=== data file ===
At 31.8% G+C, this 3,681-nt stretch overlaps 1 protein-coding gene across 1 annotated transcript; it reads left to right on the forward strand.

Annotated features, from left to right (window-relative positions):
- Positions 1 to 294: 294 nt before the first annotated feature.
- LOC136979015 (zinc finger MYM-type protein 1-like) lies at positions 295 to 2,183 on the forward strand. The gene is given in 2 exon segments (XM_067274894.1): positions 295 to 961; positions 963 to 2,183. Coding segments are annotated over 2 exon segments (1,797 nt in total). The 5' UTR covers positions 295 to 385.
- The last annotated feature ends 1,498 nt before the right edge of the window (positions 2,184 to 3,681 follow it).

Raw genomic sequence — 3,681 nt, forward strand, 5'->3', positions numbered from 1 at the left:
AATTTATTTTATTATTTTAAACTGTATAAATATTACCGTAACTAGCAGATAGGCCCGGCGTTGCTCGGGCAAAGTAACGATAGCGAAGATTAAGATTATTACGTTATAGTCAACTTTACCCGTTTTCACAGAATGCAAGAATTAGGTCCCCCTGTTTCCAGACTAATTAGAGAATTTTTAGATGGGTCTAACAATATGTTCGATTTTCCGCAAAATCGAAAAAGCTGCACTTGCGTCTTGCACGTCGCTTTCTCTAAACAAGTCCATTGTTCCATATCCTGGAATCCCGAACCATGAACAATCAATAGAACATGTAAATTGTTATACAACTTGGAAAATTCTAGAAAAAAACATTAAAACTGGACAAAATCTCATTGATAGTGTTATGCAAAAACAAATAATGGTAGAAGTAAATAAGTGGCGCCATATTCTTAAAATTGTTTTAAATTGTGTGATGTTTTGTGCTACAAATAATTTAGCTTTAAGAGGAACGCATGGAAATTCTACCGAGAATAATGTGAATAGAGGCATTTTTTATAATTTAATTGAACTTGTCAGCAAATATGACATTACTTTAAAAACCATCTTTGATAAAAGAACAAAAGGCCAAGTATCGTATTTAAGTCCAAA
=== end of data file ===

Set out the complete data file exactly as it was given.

At 31.8% G+C, this 3,681-nt stretch overlaps 1 protein-coding gene across 1 annotated transcript; it reads left to right on the forward strand.

Annotated features, from left to right (window-relative positions):
- Positions 1 to 294: 294 nt before the first annotated feature.
- LOC136979015 (zinc finger MYM-type protein 1-like) lies at positions 295 to 2,183 on the forward strand. The gene is given in 2 exon segments (XM_067274894.1): positions 295 to 961; positions 963 to 2,183. Coding segments are annotated over 2 exon segments (1,797 nt in total). The 5' UTR covers positions 295 to 385.
- The last annotated feature ends 1,498 nt before the right edge of the window (positions 2,184 to 3,681 follow it).

Raw genomic sequence — 3,681 nt, forward strand, 5'->3', positions numbered from 1 at the left:
AATTTATTTTATTATTTTAAACTGTATAAATATTACCGTAACTAGCAGATAGGCCCGGCGTTGCTCGGGCAAAGTAACGATAGCGAAGATTAAGATTATTACGTTATAGTCAACTTTACCCGTTTTCACAGAATGCAAGAATTAGGTCCCCCTGTTTCCAGACTAATTAGAGAATTTTTAGATGGGTCTAACAATATGTTCGATTTTCCGCAAAATCGAAAAAGCTGCACTTGCGTCTTGCACGTCGCTTTCTCTAAACAAGTCCATTGTTCCATATCCTGGAATCCCGAACCATGAACAATCAATAGAACATGTAAATTGTTATACAACTTGGAAAATTCTAGAAAAAAACATTAAAACTGGACAAAATCTCATTGATAGTGTTATGCAAAAACAAATAATGGTAGAAGTAAATAAGTGGCGCCATATTCTTAAAATTGTTTTAAATTGTGTGATGTTTTGTGCTACAAATAATTTAGCTTTAAGAGGAACGCATGGAAATTCTACCGAGAATAATGTGAATAGAGGCATTTTTTATAATTTAATTGAACTTGTCAGCAAATATGACATTACTTTAAAAACCATCTTTGATAAAAGAACAAAAGGCCAAGTATCGTATTTAAGTCCAAA